Susan Kanterman JCC Book Club

Read your own copy or borrow one of ours!

contact Emelia Sherin at esherin@jewishyoungstown.org or 330.746.3250 ext. 106. 

 

“THE GIRL FROM THE CHANNEL ISLANDS”
by Jenny Lecoat
Date: Monday, May 10 | Time: 7:00 p.m.

The year is 1940, and the world is torn apart by war. In June of that year, Hitler’s army captures the Channel Islands—the only part of Great Britain occupied by German forces. Abandoned by Mr. Churchill, forgotten by the Allies and cut off from all help, the Islands’ situation is increasingly desperate.

Hedy Bercu is a young Jewish girl who fled Vienna for the island of Jersey two years earlier during the Anschluss, only to find herself trapped by the Nazis once more—this time with no escape. Her only hope is to make herself invaluable to the Germans by working as a translator, hiding in plain sight with the help of her friends and community—and a sympathetic German officer. But as the war intensifies, rations dwindle and neighbors are increasingly suspicious of one another. Hedy’s life is in greater danger every day. It will take a definitive, daring act to save her from certain deportation to the concentration camps.

A sweeping tale of bravery and love under impossible circumstances, Hedy’s remarkable story reminds us that it’s often up to ordinary people to be quiet heroes in the face of injustice.

“SPIN: A NOVEL BASED ON A (MOSTLY) TRUE STORY”
by Peter Zheutlin
Date: Monday, June 21 | Time: 7:00 p.m.

Who was Annie Londonderry? She captured the popular imagination with her daring ‘round the world trip on two wheels. It was, declared The New York World in October of 1895, “the most extraordinary journey ever undertaken by a woman.”

But beyond the headlines, Londonderry was really Annie Cohen Kopchovsky, a young, Jewish mother of three small children, who climbed onto a 42-pound Columbia bicycle and pedaled away into history.

Reportedly set in motion by a wager between two wealthy Boston merchants, the bet required Annie not only to circle the earth by bicycle in 15 months, but to earn $5,000 en route, as well. This was no mere test of a woman’s physical endurance and mental fortitude; it was a test of a woman’s ability to fend for herself in the world.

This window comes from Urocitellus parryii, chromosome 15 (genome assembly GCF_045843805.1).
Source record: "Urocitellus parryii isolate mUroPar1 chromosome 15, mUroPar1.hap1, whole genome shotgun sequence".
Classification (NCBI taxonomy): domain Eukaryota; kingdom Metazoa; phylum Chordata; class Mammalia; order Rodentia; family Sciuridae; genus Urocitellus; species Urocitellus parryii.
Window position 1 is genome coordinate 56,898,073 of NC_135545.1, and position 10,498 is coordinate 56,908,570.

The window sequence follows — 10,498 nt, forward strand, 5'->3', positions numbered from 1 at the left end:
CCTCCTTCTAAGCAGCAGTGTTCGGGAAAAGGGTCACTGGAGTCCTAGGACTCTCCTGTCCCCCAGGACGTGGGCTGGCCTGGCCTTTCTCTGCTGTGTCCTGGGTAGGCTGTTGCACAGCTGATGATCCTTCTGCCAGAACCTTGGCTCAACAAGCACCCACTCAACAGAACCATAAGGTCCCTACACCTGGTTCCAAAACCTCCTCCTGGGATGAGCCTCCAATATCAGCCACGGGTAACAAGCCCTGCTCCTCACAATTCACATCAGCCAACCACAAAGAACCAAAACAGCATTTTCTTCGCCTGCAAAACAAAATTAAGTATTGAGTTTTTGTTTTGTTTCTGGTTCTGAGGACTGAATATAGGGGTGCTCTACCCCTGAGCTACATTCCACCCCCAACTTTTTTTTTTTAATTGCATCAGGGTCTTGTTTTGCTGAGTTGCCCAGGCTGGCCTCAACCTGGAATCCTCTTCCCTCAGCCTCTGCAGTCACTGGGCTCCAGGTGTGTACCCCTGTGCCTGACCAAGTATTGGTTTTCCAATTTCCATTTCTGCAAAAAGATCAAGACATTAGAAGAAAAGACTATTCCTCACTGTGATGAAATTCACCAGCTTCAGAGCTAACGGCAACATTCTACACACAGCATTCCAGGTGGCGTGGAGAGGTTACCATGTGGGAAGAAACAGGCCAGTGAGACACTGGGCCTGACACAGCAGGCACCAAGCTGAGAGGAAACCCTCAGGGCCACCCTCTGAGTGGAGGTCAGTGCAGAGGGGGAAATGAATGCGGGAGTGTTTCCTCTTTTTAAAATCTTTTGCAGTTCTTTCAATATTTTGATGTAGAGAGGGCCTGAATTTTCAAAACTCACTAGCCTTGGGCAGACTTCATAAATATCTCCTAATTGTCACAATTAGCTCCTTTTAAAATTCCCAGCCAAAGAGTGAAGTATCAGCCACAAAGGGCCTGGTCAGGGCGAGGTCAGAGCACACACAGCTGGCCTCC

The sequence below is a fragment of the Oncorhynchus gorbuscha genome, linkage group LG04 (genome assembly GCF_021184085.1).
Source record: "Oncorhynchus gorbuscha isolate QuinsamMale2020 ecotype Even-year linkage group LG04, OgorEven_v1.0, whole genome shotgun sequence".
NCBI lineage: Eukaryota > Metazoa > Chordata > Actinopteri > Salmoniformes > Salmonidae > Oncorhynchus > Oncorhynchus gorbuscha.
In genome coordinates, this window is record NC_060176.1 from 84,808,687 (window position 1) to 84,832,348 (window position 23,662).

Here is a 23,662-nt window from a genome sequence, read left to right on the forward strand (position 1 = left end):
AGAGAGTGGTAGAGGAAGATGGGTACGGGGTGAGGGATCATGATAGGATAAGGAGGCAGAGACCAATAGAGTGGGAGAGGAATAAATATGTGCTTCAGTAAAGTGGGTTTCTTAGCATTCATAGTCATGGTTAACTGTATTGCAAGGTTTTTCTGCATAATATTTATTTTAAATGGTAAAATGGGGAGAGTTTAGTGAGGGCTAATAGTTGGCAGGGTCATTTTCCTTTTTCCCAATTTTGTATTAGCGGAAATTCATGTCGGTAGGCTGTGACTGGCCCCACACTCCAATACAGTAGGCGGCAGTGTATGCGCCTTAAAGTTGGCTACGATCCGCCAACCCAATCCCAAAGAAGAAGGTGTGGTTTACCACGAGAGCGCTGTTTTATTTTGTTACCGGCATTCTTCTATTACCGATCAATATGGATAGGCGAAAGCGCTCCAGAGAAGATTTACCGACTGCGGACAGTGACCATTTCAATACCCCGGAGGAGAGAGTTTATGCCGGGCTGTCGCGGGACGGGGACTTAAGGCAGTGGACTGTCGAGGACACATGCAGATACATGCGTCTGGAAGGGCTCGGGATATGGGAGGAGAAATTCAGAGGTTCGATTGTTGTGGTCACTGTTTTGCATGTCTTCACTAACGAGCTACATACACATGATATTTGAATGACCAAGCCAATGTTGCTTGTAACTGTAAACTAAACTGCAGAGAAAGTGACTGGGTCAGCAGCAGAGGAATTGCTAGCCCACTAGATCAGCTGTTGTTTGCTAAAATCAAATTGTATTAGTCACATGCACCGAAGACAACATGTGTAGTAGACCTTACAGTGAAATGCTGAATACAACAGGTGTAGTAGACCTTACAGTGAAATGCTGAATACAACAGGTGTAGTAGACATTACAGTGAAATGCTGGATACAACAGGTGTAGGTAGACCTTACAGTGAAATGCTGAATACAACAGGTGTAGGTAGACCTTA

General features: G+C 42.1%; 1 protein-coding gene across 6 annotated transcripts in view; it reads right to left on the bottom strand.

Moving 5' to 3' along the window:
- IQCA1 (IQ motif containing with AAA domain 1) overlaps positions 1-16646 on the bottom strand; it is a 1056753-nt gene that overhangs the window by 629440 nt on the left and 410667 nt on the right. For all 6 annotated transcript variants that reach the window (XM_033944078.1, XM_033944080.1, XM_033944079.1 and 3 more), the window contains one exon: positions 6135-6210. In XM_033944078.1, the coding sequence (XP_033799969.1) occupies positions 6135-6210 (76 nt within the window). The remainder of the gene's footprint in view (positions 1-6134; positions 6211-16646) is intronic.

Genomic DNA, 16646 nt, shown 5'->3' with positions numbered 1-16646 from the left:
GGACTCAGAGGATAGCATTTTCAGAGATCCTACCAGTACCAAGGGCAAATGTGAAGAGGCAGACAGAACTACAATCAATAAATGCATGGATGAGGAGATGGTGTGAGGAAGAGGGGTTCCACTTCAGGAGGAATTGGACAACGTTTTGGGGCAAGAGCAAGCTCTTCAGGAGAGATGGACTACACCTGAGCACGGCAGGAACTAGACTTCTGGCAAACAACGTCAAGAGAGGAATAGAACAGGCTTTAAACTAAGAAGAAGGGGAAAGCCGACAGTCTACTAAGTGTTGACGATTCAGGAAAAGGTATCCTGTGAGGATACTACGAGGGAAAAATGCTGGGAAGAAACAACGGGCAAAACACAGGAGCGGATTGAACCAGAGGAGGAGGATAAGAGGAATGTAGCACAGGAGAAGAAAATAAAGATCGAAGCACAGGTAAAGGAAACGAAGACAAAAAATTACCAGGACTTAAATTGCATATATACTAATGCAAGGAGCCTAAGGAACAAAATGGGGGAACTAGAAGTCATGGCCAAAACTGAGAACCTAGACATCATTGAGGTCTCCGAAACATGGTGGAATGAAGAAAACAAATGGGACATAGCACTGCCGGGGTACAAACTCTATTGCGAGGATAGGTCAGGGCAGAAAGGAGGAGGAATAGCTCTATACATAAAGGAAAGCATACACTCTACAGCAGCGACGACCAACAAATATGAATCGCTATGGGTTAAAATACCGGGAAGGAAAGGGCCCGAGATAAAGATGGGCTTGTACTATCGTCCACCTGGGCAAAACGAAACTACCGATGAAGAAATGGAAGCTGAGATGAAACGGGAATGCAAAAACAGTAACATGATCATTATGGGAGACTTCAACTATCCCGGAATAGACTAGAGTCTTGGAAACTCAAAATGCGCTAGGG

Often attired in a man’s riding suit, Annie turned every Victorian notion of female propriety on its head. Not only did she abandon, temporarily, her role of wife and mother (scandalous in the 1890s), she earned her way selling photographs of herself, appearing as an attraction in stores, and by turning herself into a mobile billboard.

Zheutlin, a descendent of Annie, brilliantly probes the inner life and seeming boundless courage of this outlandish, brash, and charismatic woman. In a time when women could not vote and few worked outside the home, Annie was a master of public relations, a consummate self-promoter, and a skillful creator of her own myth. Yet, for more than a century her remarkable story was lost to history. In SPIN, this remarkable heroine and her marvelous, stranger-than-fiction story is vividly brought to life for a new generation.

"THE LAST KINGS OF SHANGHAI: THE RIVAL JEWISH DYNASTIES THAT HELPED CREATE MODERN CHINA"
By Jonathan Kaufman
Date: Monday, July 19 | Time: 7:00 p.m.

The Sassoons and the Kadoories--two Jewish families from Baghdad--had long been successful in business, politics, and society. They kept up their intrigues and opium smuggling while helping to rescue 18,000 Jews from Hitler's Europe, and though they soon faced the tsunami that was communism, their legacy remains today.

 

 

 

 

 

 

 

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